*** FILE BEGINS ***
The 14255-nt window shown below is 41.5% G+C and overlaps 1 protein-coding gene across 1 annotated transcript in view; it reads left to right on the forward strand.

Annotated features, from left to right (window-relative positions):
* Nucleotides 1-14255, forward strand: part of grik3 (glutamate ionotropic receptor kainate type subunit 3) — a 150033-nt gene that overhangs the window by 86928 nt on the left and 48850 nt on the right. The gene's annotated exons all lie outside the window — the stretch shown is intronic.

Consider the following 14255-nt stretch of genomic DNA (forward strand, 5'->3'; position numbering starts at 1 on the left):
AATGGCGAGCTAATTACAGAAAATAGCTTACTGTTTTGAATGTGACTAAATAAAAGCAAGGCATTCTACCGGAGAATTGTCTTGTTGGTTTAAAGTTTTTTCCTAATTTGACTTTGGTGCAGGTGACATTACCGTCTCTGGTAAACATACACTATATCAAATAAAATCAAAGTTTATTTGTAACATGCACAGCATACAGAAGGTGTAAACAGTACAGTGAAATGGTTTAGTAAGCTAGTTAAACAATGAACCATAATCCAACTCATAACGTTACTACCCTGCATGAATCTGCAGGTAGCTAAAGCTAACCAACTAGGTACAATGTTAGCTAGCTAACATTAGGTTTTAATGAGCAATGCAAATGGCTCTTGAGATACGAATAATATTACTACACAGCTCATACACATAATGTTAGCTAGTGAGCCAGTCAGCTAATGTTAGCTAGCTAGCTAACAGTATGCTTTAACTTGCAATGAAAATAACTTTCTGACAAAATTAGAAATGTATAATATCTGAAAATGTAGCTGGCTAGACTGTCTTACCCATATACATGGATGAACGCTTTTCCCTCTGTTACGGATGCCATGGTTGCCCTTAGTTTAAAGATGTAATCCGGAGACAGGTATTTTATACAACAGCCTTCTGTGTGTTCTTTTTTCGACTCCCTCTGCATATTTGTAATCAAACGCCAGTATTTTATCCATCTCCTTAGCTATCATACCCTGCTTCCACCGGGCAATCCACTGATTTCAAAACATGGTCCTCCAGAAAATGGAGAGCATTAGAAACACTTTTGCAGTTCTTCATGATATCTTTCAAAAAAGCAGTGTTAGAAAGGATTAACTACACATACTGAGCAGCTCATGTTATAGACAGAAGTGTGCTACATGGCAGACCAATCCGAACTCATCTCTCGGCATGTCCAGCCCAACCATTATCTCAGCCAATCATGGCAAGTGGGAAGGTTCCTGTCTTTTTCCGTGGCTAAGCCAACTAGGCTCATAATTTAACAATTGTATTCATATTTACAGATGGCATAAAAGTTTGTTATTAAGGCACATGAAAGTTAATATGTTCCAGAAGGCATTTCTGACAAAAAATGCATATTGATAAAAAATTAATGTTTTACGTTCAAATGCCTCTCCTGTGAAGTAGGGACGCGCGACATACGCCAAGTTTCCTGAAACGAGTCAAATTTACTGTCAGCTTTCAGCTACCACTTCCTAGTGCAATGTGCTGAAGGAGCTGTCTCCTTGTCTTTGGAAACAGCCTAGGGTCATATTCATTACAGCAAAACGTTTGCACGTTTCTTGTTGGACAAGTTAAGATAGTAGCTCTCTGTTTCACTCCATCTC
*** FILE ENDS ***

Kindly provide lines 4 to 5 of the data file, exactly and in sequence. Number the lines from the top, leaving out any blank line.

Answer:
Consider the following 14255-nt stretch of genomic DNA (forward strand, 5'->3'; position numbering starts at 1 on the left):
AATGGCGAGCTAATTACAGAAAATAGCTTACTGTTTTGAATGTGACTAAATAAAAGCAAGGCATTCTACCGGAGAATTGTCTTGTTGGTTTAAAGTTTTTTCCTAATTTGACTTTGGTGCAGGTGACATTACCGTCTCTGGTAAACATACACTATATCAAATAAAATCAAAGTTTATTTGTAACATGCACAGCATACAGAAGGTGTAAACAGTACAGTGAAATGGTTTAGTAAGCTAGTTAAACAATGAACCATAATCCAACTCATAACGTTACTACCCTGCATGAATCTGCAGGTAGCTAAAGCTAACCAACTAGGTACAATGTTAGCTAGCTAACATTAGGTTTTAATGAGCAATGCAAATGGCTCTTGAGATACGAATAATATTACTACACAGCTCATACACATAATGTTAGCTAGTGAGCCAGTCAGCTAATGTTAGCTAGCTAGCTAACAGTATGCTTTAACTTGCAATGAAAATAACTTTCTGACAAAATTAGAAATGTATAATATCTGAAAATGTAGCTGGCTAGACTGTCTTACCCATATACATGGATGAACGCTTTTCCCTCTGTTACGGATGCCATGGTTGCCCTTAGTTTAAAGATGTAATCCGGAGACAGGTATTTTATACAACAGCCTTCTGTGTGTTCTTTTTTCGACTCCCTCTGCATATTTGTAATCAAACGCCAGTATTTTATCCATCTCCTTAGCTATCATACCCTGCTTCCACCGGGCAATCCACTGATTTCAAAACATGGTCCTCCAGAAAATGGAGAGCATTAGAAACACTTTTGCAGTTCTTCATGATATCTTTCAAAAAAGCAGTGTTAGAAAGGATTAACTACACATACTGAGCAGCTCATGTTATAGACAGAAGTGTGCTACATGGCAGACCAATCCGAACTCATCTCTCGGCATGTCCAGCCCAACCATTATCTCAGCCAATCATGGCAAGTGGGAAGGTTCCTGTCTTTTTCCGTGGCTAAGCCAACTAGGCTCATAATTTAACAATTGTATTCATATTTACAGATGGCATAAAAGTTTGTTATTAAGGCACATGAAAGTTAATATGTTCCAGAAGGCATTTCTGACAAAAAATGCATATTGATAAAAAATTAATGTTTTACGTTCAAATGCCTCTCCTGTGAAGTAGGGACGCGCGACATACGCCAAGTTTCCTGAAACGAGTCAAATTTACTGTCAGCTTTCAGCTACCACTTCCTAGTGCAATGTGCTGAAGGAGCTGTCTCCTTGTCTTTGGAAACAGCCTAGGGTCATATTCATTACAGCAAAACGTTTGCACGTTTCTTGTTGGACAAGTTAAGATAGTAGCTCTCTGTTTCACTCCATCTC